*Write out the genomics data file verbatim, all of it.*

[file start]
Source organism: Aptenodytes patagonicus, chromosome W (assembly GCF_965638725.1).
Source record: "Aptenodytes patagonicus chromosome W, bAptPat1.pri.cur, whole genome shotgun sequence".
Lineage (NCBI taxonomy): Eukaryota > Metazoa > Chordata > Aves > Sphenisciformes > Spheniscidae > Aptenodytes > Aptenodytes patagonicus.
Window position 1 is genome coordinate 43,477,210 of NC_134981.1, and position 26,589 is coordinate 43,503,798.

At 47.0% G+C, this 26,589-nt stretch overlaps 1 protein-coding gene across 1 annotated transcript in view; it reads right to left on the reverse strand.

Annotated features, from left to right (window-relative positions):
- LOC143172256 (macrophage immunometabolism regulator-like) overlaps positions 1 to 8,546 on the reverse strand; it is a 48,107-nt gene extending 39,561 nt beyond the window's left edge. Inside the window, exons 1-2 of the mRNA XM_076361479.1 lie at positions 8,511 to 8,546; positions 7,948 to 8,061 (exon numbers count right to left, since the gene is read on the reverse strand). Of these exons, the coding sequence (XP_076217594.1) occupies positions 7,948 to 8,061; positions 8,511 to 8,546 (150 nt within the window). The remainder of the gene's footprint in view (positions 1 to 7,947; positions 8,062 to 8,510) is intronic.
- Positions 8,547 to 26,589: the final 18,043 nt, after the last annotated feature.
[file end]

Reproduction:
Source organism: Aptenodytes patagonicus, chromosome W (assembly GCF_965638725.1).
Source record: "Aptenodytes patagonicus chromosome W, bAptPat1.pri.cur, whole genome shotgun sequence".
Lineage (NCBI taxonomy): Eukaryota > Metazoa > Chordata > Aves > Sphenisciformes > Spheniscidae > Aptenodytes > Aptenodytes patagonicus.
Window position 1 is genome coordinate 43,477,210 of NC_134981.1, and position 26,589 is coordinate 43,503,798.

At 47.0% G+C, this 26,589-nt stretch overlaps 1 protein-coding gene across 1 annotated transcript in view; it reads right to left on the reverse strand.

Annotated features, from left to right (window-relative positions):
- LOC143172256 (macrophage immunometabolism regulator-like) overlaps positions 1 to 8,546 on the reverse strand; it is a 48,107-nt gene extending 39,561 nt beyond the window's left edge. Inside the window, exons 1-2 of the mRNA XM_076361479.1 lie at positions 8,511 to 8,546; positions 7,948 to 8,061 (exon numbers count right to left, since the gene is read on the reverse strand). Of these exons, the coding sequence (XP_076217594.1) occupies positions 7,948 to 8,061; positions 8,511 to 8,546 (150 nt within the window). The remainder of the gene's footprint in view (positions 1 to 7,947; positions 8,062 to 8,510) is intronic.
- Positions 8,547 to 26,589: the final 18,043 nt, after the last annotated feature.